Right after our mayor and two council members were sworn in on 18 December 2012, yet another quintessential part of Coronado died. The true facts shine a light on the link between how (1) our village atmosphere is vanishing rapidly, and (2) in their discretion city officials circumvent our historic resource code and intentionally erect obstacles to historic preservation. For an in-depth analysis, go to www.dailycoronado.com.
In brief, council agenda item 8a on 18 December 2012 was an appeal of the Historic Resource Commission (HRC) decision of 7 November 2012 regarding the historic home at 1114 G Avenue. The 4-1 council decision – with myself dissenting – resulted in a beautiful, unaltered, two-story, 98-year-old Craftsman home being deemed unworthy of preservation by our four council members. Their decision paved the way for demolition of this historic home because at least three council votes were required to save it from destruction.
I voted as I did because the relevant facts dictated preservation under Coronado Municipal Code 84.10.010 et seq., which is our local historic preservation law. As law, our historic preservation code isn’t a mere “option” that we can choose to ignore at whim. Only after researching all the facts and taking into consideration all the evidence did I vote against destroying this house.
If you’re watching council meetings, you’ll notice that I’m calm and focused on two things – the facts and the law – before I cast my votes. I have no financial, political or other personal interest in destroying historic homes. I’m not beholden to outside interests who seek profit through scraping and over-building on our lots.
In reality, 1114 G checked four out of the five historic criteria boxes in our city code, even though only 2 criteria were necessary for us to designate it an historic home. This was such a clear-cut case for historic preservation that it defies logic and reason to claim otherwise.
The out-of-state developer – this one located in Phoenix – who targeted this historic gem will receive a city permit to demolish it. This looks like another case of non-resident “speculation development” upon local historic homes that plagues our town with over-development while simultaneously destroying our village atmosphere and local history. We have no way of knowing what will be built in its place and how severely the new structure will impose on the privacy, light, air, and space of surrounding neighbors, nor how costly it will be for Coronado taxpayers to maintain and repair our over-stressed city infrastructure as a result of the future overdevelopment of this lot.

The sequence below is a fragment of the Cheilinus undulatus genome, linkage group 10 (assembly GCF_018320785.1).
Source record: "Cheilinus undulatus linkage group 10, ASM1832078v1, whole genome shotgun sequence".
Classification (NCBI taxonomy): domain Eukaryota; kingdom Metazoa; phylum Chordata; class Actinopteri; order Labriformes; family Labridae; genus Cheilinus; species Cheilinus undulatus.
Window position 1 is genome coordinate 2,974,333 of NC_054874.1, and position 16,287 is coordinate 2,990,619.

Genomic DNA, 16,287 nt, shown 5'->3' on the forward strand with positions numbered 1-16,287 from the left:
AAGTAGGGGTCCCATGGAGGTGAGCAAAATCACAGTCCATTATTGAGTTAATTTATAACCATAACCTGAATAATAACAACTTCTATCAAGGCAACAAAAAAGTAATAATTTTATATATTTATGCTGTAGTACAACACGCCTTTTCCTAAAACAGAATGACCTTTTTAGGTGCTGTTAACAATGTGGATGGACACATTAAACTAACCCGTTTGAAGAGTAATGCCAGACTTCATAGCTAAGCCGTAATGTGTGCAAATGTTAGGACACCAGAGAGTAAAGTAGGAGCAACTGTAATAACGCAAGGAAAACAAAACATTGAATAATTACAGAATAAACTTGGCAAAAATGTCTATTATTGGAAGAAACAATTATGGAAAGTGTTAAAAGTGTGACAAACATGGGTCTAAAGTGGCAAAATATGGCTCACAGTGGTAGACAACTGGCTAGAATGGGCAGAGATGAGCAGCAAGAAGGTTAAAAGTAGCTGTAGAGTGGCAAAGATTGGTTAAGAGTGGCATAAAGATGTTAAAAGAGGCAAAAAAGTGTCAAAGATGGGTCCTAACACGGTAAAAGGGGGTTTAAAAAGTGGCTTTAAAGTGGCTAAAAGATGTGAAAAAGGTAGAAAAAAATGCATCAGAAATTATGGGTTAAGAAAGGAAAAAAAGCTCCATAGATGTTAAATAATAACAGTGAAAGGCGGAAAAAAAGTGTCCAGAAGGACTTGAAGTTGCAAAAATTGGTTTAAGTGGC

The 1114 G appeal was riddled with many problems caused by the discretionary actions of city officials and others which all combined to severely prejudice the appellants who, lacking a personal financial interest in the matter, sought to save the home. Here are seven highlights in a longer list of troubling red flags that tipped the scales in favor of demolishing the home:
First, in their discretion a council majority interpreted the underlying 2-1 HRC decision in a way that favors destroying the home instead of preserving it. According to our city, a unanimous vote of the three commissioners on the dais was needed to declare the home historic; yet only one negative vote could cause the home to be demolished. Recently retired commissioner and past HRC chair Laura Crenshaw made this point eloquently during the appeal.
Second, in their discretion a council majority denied the request of the commissioner who cast the one dissenting vote in the underlying decision to send the matter back to the HRC, while preserving the right to appeal. Incorrect advice from our city attorney enabled the council majority’s discretionary denial.
Third, by ignoring proper instruction to step out of the room because she was required to disqualify herself from the underlying decision for owning property near 1114 G, the current HRC chair put herself at risk of being disciplined and fined by the California Fair Political Practices Commission (FPPC). Her inappropriate behavior was another reason to exercise council discretion by sending the matter back to the HRC so it could be re-heard properly, while preserving the right of appeal.
Fourth, our city took resident Martha Jordan’s $500 fee and scheduled her appeal without her input for a time when she was required to be out of state. Then, in their discretion, a council majority denied Ms. Jordan her opportunity to be heard after she reasonably requested a continuance of her appeal for good cause. There exists no ironclad mandate on the timing of HRC appeals before council. In addition to harming Ms. Jordan, city officials’ combined discretionary actions have a “chilling effect” on all residents’ right to be heard before council in the future.